Cover Image

Not for Sale

View/Hide Left Panel
Click for next page ( 17

The National Academies of Sciences, Engineering, and Medicine
500 Fifth St. N.W. | Washington, D.C. 20001

Copyright © National Academy of Sciences. All rights reserved.
Terms of Use and Privacy Statement

Below are the first 10 and last 10 pages of uncorrected machine-read text (when available) of this chapter, followed by the top 30 algorithmically extracted key phrases from the chapter as a whole.
Intended to provide our own search engines and external engines with highly rich, chapter-representative searchable text on the opening pages of each chapter. Because it is UNCORRECTED material, please consider the following text as a useful but insufficient proxy for the authoritative book pages.

Do not use for reproduction, copying, pasting, or reading; exclusively for search engines.

OCR for page 16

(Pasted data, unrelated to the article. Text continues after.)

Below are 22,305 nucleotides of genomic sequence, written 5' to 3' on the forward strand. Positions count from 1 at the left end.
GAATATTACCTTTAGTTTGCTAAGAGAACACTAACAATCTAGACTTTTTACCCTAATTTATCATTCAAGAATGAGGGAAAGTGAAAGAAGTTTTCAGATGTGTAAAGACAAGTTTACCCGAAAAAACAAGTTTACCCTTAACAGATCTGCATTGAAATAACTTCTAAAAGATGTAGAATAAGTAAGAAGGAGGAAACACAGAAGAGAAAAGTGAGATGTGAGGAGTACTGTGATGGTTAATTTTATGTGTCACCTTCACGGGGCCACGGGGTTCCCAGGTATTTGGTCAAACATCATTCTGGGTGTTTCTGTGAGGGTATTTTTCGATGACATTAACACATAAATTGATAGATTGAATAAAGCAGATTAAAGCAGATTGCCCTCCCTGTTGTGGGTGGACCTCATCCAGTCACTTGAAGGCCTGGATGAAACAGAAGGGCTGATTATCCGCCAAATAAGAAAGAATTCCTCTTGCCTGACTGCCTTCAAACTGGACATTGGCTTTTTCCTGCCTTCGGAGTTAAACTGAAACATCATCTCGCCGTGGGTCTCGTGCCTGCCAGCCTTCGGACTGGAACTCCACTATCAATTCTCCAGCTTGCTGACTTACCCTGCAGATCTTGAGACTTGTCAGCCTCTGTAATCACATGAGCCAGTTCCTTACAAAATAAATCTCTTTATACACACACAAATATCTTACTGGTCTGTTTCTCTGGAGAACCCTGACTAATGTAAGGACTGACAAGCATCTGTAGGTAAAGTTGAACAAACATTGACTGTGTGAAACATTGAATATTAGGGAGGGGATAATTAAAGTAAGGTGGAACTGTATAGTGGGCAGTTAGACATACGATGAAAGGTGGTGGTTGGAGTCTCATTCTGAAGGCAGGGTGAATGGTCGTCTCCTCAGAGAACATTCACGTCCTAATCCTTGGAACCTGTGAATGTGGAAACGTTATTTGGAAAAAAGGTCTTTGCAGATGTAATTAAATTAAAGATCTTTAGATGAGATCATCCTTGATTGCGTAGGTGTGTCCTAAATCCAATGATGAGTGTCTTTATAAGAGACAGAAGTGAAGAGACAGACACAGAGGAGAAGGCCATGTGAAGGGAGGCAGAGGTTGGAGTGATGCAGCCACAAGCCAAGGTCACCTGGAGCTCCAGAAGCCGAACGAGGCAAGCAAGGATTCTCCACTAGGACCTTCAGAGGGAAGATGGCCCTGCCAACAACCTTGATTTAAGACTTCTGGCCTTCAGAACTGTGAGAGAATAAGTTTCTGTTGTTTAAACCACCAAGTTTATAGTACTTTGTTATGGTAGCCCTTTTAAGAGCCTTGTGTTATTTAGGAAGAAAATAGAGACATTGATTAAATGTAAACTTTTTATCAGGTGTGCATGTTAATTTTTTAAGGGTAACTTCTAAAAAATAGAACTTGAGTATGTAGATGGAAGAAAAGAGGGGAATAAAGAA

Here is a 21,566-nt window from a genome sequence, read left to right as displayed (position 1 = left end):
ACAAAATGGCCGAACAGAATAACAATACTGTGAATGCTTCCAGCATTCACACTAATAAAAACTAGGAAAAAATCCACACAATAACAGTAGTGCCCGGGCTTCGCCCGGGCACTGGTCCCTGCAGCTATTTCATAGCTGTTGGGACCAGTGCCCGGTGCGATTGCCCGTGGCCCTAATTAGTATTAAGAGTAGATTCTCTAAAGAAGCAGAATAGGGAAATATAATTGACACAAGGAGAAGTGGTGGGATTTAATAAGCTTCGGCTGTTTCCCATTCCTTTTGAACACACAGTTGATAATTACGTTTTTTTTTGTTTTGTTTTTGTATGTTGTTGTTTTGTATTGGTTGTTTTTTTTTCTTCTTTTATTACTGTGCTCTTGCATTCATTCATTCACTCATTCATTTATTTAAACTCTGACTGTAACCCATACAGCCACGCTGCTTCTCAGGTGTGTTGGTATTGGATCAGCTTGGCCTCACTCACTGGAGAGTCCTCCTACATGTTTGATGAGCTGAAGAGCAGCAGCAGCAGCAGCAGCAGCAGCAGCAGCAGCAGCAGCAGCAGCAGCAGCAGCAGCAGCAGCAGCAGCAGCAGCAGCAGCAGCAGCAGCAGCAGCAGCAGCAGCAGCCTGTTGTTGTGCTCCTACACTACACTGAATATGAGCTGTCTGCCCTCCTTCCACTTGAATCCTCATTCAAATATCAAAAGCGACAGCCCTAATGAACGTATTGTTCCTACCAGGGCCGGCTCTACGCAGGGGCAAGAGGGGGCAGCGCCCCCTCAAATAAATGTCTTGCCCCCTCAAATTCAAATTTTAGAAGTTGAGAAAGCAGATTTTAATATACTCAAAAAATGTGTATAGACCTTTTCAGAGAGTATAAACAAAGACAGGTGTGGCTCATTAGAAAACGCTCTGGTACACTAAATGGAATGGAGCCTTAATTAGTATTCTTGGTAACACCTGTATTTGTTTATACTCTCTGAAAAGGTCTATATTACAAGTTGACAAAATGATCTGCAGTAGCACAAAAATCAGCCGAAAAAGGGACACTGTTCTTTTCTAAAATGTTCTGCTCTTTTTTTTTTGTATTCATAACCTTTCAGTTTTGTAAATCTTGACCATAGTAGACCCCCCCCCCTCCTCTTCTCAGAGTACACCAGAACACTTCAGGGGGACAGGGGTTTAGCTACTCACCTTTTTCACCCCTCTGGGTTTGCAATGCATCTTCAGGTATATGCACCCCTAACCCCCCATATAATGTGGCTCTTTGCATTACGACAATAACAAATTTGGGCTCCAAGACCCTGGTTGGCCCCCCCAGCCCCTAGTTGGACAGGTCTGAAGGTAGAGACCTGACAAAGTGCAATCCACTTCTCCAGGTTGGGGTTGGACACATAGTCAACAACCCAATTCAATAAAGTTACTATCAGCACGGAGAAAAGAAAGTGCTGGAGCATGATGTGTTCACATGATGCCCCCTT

16 CHAPTER 3 Risk Management Overview 3.1 Introduction The risk management process is shown in Figure 3.1 and forms the framework for this Guidebook. Of particular note This chapter defines risk management in terms of cost esti- is that the overall risk management process is repetitive and mating and cost management and provides formal definitions cyclical. As the project evolves, some risks will be resolved for risk management and cost estimating terms for application or diminished, while others may surface and thus be added. throughout the Guidebook. The chapter focuses on the risk The five fundamental risk management steps can be applied management process and presents each of the five risk manage- throughout the project life cycle. The extent of application of ment steps in detail with illustrative examples. The chapter each step varies as the methods and tools used to support concludes with a discussion of risk management policies and these steps depend on the project development phase and performance measures. project complexity. A cost estimate that directly addresses uncertainty and risk Brief descriptions for each of the five steps follows with is at the core of a comprehensive risk management program. complete descriptions and examples provided in Section 3.3 However, risk management must be viewed as a comprehen- of this chapter. sive management process, not as simply a tool or set of tools for cost estimating. The output of a risk-based cost estimate 1. Risk identification is the process of determining which risks supports identification of critical cost containment issues and might affect the project and documenting their character- helps to effectively inform the design team about risks as proj- istics using such tools as brainstorming and checklists. ects move through the development phases. 2. Risk assessment/analysis involves the quantitative or quali- "Risk management" is the term used to describe a sequence tative analysis that assesses impact and probability of a risk. of analysis and management activities focused on creating a Risk assessment assists in deriving contingency estimates. project-specific response to the inherent risks of developing a Quantitative and qualitative risk analysis procedures are new capital facility. Various organizations and mission agen- applied to determine the probability and impact of risks. cies such as the Project Management Institute, the AACEI, or 3. Risk mitigation and planning involves analyzing risk re- the Department of Energy use very similar steps, but slightly sponse options (acceptance, avoidance, mitigation, or trans- different terms, to describe their risk management approach ference) and deciding how to approach and plan risk man- (PMI 2004; AACEI 2000; DOE 2003). The process step terms agement activities for a project. that this Guidebook will use are: 1) risk identification; 2) risk 4. Risk allocation involves placing responsibility for a risk to assessment/analysis; 3) risk mitigation and planning; 4) risk a party typically through a contract. The fundamental allocation; and 5) risk monitoring and control. tenants of risk allocation include allocating risks to the The Guidebook provides risk analysis tools and manage- party that is best able to manage them, allocating risks in ment practices to help control transportation project costs. alignment with project goals, and allocating risks to pro- Proper risk management will facilitate agency efforts to avoid, mote team alignment with customer-oriented perfor- mitigate or better plan for costs that result from identifiable mance goals. risks during the project development process. Table 3.1 pro- 5. Risk monitoring and control is the capture, analysis, and re- vides examples of typical risks and expected outcomes of porting of project performance, usually as compared to applying risk management tools to the project development the risk management plan. Risk monitoring and control process. assists in contingency tracking and resolution.